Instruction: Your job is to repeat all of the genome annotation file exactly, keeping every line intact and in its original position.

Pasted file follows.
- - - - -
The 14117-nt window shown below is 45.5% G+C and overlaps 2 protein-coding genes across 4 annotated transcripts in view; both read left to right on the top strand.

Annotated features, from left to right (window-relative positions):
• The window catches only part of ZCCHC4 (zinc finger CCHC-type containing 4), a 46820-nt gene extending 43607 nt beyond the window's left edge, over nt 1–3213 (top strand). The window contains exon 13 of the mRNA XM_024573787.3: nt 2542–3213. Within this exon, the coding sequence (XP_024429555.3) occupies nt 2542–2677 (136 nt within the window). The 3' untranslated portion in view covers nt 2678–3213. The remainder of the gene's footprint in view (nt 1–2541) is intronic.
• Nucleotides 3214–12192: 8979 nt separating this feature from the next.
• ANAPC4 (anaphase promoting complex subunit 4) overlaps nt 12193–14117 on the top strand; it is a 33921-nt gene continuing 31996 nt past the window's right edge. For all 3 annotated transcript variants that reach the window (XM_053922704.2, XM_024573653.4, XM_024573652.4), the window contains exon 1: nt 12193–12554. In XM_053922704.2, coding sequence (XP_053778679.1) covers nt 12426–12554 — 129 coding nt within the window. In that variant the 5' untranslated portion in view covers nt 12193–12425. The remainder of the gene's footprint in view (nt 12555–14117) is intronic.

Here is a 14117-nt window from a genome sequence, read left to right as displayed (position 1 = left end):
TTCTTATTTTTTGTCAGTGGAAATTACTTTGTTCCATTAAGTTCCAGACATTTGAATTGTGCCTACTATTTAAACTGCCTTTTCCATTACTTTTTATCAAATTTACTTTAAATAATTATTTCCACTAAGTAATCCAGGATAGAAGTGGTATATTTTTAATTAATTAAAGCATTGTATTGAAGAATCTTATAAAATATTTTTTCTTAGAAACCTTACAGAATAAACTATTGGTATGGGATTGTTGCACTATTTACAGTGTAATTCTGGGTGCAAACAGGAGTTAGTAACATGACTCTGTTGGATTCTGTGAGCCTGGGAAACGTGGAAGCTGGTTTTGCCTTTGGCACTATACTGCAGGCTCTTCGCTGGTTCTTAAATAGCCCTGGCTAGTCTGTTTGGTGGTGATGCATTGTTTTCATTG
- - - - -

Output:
The 14117-nt window shown below is 45.5% G+C and overlaps 2 protein-coding genes across 4 annotated transcripts in view; both read left to right on the top strand.

Annotated features, from left to right (window-relative positions):
• The window catches only part of ZCCHC4 (zinc finger CCHC-type containing 4), a 46820-nt gene extending 43607 nt beyond the window's left edge, over nt 1–3213 (top strand). The window contains exon 13 of the mRNA XM_024573787.3: nt 2542–3213. Within this exon, the coding sequence (XP_024429555.3) occupies nt 2542–2677 (136 nt within the window). The 3' untranslated portion in view covers nt 2678–3213. The remainder of the gene's footprint in view (nt 1–2541) is intronic.
• Nucleotides 3214–12192: 8979 nt separating this feature from the next.
• ANAPC4 (anaphase promoting complex subunit 4) overlaps nt 12193–14117 on the top strand; it is a 33921-nt gene continuing 31996 nt past the window's right edge. For all 3 annotated transcript variants that reach the window (XM_053922704.2, XM_024573653.4, XM_024573652.4), the window contains exon 1: nt 12193–12554. In XM_053922704.2, coding sequence (XP_053778679.1) covers nt 12426–12554 — 129 coding nt within the window. In that variant the 5' untranslated portion in view covers nt 12193–12425. The remainder of the gene's footprint in view (nt 12555–14117) is intronic.

Here is a 14117-nt window from a genome sequence, read left to right as displayed (position 1 = left end):
TTCTTATTTTTTGTCAGTGGAAATTACTTTGTTCCATTAAGTTCCAGACATTTGAATTGTGCCTACTATTTAAACTGCCTTTTCCATTACTTTTTATCAAATTTACTTTAAATAATTATTTCCACTAAGTAATCCAGGATAGAAGTGGTATATTTTTAATTAATTAAAGCATTGTATTGAAGAATCTTATAAAATATTTTTTCTTAGAAACCTTACAGAATAAACTATTGGTATGGGATTGTTGCACTATTTACAGTGTAATTCTGGGTGCAAACAGGAGTTAGTAACATGACTCTGTTGGATTCTGTGAGCCTGGGAAACGTGGAAGCTGGTTTTGCCTTTGGCACTATACTGCAGGCTCTTCGCTGGTTCTTAAATAGCCCTGGCTAGTCTGTTTGGTGGTGATGCATTGTTTTCATTG